Lewis Silkin, the Labour Minister for Town and Country Planning and the principal planner for Stevenage declared: “[I] am most anxious that the planning should be such that the different income groups living in the new towns will not be segregated… When they leave to go home I do not want the better-off people to go to the right, and the less-well-off to go to the left. I want them to ask each other “are you going my way?””. He intended Stevenage to be “gay and bright” and like all New Town planners aimed to replicate the neighbourly spirit of London slums within a self-contained community, near to the countryside but equipped with its own shops, schools and leisure facilities.

Collage by Sophie Bailey, "Stevenage High Street Constable".

Collage by Sophie Bailey, “Stevenage High Street Constable”. CC BY NC.

Nonetheless, like all things once designated “New”, the New Towns suffered the indignity of ageing and today the modestly utopian vision of the 1950s has faded as fast as the murals. Hemel Hempstead, part of the original wave of New Town developments, once topped a popular vote of the ugliest British towns, with other New Towns like Hatfield (and Coventry) also made the Top 10. Lewis Hamilton, one of Stevenage’s most famous sons, caused a stir in the town when he seemed to refer to it as a “slum” in reference to his life story when accepting an award. Doubtless Hamilton did not mean to compare the town to a real slum, but it is somewhat ironic that New Towns, once symbols of hope, are now associated with the very environments they sought to replace.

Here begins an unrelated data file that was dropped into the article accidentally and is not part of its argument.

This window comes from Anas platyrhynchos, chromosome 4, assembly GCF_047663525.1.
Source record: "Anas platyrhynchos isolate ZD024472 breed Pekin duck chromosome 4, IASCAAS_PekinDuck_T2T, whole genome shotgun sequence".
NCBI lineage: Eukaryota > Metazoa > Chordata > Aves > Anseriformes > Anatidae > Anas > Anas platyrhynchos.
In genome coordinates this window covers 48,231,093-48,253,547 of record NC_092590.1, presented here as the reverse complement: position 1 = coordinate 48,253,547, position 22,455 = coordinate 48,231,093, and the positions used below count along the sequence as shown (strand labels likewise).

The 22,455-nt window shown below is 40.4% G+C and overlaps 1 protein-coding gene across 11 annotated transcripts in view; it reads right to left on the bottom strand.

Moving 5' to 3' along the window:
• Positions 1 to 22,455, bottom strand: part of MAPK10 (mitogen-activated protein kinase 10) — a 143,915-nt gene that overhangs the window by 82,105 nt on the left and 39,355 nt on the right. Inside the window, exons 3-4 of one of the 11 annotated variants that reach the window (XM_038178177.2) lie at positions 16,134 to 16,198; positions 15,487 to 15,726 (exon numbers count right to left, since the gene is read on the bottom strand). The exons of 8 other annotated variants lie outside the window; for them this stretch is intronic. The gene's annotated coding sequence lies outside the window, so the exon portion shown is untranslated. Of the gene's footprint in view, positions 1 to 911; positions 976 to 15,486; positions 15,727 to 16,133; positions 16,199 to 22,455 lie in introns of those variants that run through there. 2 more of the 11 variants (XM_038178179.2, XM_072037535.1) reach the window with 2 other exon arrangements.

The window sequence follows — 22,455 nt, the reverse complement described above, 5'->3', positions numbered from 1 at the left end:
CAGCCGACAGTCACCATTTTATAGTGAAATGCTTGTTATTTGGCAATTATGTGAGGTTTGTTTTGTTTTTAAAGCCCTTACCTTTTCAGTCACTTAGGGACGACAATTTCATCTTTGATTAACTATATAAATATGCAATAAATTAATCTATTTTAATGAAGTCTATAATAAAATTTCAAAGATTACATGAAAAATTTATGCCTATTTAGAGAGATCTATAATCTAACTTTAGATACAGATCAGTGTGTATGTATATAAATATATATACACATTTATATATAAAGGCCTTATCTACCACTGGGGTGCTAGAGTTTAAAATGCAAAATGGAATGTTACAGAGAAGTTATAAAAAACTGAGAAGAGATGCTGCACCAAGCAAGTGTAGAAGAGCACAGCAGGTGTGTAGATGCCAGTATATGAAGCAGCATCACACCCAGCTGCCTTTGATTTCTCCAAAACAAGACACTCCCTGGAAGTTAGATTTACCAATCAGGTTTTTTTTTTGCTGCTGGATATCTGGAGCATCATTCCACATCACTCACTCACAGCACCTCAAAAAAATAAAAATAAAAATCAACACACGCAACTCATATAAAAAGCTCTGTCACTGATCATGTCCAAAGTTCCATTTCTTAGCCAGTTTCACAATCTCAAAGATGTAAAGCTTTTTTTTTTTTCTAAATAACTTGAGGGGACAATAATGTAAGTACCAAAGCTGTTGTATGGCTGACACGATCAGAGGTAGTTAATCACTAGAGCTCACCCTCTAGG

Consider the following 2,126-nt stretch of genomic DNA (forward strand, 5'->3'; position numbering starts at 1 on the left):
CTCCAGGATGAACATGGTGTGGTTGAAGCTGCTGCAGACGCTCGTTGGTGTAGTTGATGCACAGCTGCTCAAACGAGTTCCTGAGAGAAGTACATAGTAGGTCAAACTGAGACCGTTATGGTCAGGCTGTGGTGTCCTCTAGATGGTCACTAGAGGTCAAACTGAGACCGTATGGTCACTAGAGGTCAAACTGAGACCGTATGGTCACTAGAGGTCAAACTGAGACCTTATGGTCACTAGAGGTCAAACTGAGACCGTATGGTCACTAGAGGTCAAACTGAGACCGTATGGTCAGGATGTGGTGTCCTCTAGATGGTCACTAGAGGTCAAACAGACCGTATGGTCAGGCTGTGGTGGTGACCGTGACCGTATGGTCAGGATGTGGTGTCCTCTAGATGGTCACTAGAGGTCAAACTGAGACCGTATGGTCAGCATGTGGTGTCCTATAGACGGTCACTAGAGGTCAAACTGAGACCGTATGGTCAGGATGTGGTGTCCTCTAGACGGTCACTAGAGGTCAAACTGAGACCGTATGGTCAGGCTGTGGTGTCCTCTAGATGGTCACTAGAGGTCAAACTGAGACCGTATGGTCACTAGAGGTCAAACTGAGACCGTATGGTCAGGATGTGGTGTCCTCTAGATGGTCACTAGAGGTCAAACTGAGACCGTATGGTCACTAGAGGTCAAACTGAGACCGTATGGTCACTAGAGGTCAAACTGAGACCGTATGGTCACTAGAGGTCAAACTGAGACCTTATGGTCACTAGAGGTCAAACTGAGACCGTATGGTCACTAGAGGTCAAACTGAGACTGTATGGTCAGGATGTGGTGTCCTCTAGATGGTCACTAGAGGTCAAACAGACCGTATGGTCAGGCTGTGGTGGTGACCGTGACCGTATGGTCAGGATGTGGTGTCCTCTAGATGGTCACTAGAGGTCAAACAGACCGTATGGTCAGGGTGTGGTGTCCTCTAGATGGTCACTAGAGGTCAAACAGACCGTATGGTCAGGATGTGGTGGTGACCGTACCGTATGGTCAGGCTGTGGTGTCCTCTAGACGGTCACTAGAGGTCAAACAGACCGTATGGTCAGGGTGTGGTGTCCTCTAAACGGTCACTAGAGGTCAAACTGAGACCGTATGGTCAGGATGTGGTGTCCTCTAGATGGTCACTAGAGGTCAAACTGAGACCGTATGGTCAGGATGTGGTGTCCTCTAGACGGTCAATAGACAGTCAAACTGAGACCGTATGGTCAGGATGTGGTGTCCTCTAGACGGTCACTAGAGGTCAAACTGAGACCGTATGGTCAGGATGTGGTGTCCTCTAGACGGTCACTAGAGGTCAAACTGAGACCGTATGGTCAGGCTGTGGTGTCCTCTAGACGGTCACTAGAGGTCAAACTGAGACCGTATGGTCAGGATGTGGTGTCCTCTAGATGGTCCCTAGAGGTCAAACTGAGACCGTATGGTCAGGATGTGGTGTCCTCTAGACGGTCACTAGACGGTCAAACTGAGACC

The photographs of architecture in the Conway Library at the Courtauld allow us to see these towns in a different light: already a concrete reality which people inhabited, where they shopped and worked, but not yet touched by stigma or decayed by years of neglect. The Conway Library also contains numerous photographs of innovative new private houses, each remarkable for its modernity and worthy of documentation. However, New Towns represent an artistic and political project on a grand scale. More than those of private houses, these photos preserve a moment in the life of Britain.

Many of the photographs depict new developments in pristine condition, imposingly tall and with spotless concrete.

Collage by Sophie Bailey, “Kent House”. CC BY NC.

Collage by Sophie Bailey, “Stevenage Mural”. CC BY NC.